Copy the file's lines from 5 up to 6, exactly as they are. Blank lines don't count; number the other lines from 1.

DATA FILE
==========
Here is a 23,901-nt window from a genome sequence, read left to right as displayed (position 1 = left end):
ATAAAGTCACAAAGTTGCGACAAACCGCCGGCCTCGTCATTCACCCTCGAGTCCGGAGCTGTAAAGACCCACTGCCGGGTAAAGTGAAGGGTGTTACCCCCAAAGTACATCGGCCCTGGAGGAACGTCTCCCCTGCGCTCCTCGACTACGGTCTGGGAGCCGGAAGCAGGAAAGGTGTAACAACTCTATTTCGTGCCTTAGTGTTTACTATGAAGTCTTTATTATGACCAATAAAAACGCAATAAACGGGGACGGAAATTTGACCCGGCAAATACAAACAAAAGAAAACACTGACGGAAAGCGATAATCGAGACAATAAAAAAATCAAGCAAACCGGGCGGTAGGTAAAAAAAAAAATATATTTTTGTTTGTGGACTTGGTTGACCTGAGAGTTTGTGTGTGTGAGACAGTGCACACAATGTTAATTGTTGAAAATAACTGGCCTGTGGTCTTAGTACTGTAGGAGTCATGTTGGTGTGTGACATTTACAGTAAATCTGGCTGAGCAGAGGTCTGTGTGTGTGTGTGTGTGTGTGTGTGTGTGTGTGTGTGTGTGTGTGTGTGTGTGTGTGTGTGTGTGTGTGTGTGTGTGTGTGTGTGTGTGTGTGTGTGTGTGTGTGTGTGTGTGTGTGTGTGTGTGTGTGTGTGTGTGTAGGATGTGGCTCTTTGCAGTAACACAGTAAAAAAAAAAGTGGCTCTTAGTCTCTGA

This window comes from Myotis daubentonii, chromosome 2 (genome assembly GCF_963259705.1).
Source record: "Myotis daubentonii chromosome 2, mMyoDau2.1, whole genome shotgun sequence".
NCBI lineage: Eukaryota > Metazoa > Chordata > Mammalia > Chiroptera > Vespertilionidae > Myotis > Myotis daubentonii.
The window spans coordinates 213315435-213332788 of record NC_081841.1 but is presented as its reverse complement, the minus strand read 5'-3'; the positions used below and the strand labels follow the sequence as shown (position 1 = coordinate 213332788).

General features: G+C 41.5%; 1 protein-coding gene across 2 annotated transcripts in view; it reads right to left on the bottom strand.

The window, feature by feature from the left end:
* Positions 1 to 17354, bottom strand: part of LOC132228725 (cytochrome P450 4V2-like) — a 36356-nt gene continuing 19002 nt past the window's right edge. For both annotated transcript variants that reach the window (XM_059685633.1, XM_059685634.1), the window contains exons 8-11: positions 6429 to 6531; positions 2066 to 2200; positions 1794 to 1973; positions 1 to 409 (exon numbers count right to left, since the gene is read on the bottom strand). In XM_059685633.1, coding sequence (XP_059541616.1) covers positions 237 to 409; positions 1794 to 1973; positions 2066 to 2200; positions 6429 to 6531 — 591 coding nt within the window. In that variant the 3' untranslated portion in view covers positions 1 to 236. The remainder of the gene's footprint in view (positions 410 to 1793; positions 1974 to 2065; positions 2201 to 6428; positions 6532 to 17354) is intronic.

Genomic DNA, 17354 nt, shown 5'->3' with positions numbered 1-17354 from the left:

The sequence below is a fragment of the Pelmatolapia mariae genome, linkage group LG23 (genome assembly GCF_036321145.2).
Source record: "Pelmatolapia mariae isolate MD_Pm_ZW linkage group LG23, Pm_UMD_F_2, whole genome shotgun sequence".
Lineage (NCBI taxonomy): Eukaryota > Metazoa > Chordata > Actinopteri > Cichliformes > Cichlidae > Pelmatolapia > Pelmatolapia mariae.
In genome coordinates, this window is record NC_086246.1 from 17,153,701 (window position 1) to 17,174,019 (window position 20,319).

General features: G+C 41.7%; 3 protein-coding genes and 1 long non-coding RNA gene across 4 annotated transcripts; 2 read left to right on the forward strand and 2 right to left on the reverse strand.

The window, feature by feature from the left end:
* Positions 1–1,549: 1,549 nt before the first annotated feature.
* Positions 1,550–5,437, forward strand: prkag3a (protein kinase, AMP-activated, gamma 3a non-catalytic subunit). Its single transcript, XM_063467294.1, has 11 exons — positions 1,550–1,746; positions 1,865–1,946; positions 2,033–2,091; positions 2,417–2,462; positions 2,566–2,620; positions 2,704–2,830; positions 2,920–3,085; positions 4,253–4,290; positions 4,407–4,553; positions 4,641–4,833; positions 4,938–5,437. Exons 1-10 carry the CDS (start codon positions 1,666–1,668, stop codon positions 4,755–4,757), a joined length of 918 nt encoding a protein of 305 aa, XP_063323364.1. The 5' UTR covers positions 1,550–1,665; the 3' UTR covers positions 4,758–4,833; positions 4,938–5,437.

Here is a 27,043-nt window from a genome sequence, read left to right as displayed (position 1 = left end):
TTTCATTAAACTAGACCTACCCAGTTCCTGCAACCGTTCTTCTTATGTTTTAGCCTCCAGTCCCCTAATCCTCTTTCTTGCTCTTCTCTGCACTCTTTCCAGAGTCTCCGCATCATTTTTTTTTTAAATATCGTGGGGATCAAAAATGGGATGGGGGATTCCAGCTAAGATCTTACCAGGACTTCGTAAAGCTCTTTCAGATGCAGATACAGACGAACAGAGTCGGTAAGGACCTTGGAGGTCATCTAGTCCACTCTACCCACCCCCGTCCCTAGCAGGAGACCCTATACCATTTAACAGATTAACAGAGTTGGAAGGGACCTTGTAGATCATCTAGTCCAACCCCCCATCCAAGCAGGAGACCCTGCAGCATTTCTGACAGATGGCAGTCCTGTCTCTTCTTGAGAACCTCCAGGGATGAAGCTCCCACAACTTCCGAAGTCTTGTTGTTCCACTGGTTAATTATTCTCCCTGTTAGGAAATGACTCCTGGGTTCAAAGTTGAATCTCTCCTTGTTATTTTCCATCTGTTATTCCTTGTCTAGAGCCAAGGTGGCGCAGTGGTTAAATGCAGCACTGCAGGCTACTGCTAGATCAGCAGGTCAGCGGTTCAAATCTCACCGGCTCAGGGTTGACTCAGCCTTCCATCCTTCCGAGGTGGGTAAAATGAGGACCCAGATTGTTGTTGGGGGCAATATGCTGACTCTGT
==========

NCBI lineage: Eukaryota > Metazoa > Chordata > Mammalia > Chiroptera > Vespertilionidae > Myotis > Myotis daubentonii.
The window spans coordinates 213315435-213332788 of record NC_081841.1 but is presented as its reverse complement, the minus strand read 5'-3'; the positions used below and the strand labels follow the sequence as shown (position 1 = coordinate 213332788).